This article is only available in the PDF format. Download the PDF to view the article, as well as its associated figures and tables.
To the Editor.—
I read with interest the Feb 12 issue of JAMA on the artificial heart. As a psychiatrist, I was disappointed that there was no information on the emotional and psychiatric state of the patients or their families. Nowhere did I see a discussion of the quality of life achieved by these patients or what quality, at what sacrifice, might be achieved in the future.Although I've read in the past that heart transplants often result in disturbed mental states owing to the immunosuppressant drugs needed, I've not seen articles on this recently in the journals. In these days of rising medical costs, rapid technological expansion, and an increasing geriatric population, we must evaluate the human as well as the technological effect of what we do.I would hope future evaluations of such procedures will include evaluations of the patient's mood, cognition, affect, etc, and his or her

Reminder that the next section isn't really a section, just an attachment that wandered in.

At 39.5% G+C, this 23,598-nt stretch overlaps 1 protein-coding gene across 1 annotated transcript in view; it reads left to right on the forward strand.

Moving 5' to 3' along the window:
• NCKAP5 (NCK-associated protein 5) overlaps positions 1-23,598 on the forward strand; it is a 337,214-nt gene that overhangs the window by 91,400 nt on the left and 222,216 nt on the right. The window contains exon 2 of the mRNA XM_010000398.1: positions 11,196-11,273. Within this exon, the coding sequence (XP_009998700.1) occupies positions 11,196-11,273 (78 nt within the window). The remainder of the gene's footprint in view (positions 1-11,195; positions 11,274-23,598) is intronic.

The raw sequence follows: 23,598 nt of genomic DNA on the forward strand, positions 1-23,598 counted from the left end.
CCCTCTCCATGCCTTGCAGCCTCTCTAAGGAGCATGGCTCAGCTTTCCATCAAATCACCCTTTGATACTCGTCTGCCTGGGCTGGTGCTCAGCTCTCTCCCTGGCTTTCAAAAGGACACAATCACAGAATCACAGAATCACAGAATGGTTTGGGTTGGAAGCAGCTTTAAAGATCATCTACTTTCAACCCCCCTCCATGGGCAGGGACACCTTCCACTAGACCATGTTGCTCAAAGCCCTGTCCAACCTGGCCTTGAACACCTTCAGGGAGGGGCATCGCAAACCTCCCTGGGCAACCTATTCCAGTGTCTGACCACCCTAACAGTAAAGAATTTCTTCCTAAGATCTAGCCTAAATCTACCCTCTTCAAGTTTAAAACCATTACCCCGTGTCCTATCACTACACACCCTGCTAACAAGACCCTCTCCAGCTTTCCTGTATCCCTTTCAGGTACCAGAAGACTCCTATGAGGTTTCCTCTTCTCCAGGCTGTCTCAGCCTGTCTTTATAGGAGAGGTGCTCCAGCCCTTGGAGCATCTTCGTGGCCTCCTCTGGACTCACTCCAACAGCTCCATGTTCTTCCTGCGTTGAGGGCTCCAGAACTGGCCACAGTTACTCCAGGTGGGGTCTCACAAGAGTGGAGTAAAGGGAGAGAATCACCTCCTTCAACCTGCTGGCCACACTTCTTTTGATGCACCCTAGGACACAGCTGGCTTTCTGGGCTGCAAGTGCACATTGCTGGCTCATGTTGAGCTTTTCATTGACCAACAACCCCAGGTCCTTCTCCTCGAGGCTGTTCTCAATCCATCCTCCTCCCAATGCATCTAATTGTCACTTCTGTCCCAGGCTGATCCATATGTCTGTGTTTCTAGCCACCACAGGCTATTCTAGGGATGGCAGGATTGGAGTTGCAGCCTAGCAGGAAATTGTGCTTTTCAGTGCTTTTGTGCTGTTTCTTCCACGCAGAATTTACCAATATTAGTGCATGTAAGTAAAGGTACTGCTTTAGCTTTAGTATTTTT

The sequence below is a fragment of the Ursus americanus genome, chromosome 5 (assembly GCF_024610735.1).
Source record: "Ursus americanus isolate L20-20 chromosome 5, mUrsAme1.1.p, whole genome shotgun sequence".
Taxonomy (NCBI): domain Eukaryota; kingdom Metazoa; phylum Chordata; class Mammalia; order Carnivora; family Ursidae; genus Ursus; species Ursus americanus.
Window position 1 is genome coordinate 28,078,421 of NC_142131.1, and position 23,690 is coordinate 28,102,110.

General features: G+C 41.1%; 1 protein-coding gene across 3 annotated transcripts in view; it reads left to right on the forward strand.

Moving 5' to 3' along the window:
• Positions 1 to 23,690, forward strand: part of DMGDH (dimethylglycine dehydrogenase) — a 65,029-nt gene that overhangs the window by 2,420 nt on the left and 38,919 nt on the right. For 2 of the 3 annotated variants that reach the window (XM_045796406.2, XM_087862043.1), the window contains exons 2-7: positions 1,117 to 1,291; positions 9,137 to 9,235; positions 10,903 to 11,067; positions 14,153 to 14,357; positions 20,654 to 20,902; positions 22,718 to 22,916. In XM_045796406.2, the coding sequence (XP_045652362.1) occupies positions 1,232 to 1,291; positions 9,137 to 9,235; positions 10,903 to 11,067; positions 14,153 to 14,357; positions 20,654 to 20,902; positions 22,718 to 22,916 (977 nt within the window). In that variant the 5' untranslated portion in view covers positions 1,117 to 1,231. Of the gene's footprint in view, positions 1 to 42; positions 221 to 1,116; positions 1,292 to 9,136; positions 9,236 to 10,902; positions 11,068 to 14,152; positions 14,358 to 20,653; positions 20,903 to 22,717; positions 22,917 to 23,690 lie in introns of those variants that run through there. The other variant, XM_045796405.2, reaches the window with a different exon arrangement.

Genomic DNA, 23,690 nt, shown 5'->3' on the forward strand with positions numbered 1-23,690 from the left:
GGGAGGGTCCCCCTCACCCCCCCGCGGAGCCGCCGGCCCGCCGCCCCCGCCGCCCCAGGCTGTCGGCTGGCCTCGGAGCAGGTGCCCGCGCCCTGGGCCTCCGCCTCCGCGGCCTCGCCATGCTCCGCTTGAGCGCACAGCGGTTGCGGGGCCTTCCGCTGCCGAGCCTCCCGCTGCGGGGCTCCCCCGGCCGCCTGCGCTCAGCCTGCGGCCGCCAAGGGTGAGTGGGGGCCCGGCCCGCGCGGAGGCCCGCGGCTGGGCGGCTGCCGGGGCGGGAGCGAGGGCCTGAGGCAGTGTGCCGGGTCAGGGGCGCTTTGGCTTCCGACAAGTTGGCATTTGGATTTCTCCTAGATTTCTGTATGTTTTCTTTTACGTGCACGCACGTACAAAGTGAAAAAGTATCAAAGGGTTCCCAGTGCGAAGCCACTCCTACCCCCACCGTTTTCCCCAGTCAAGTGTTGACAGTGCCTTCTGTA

Rogers GA. The Permanent Artificial Heart. JAMA. 1988;260(3):342–343. doi:10.1001/jama.1988.03410030058025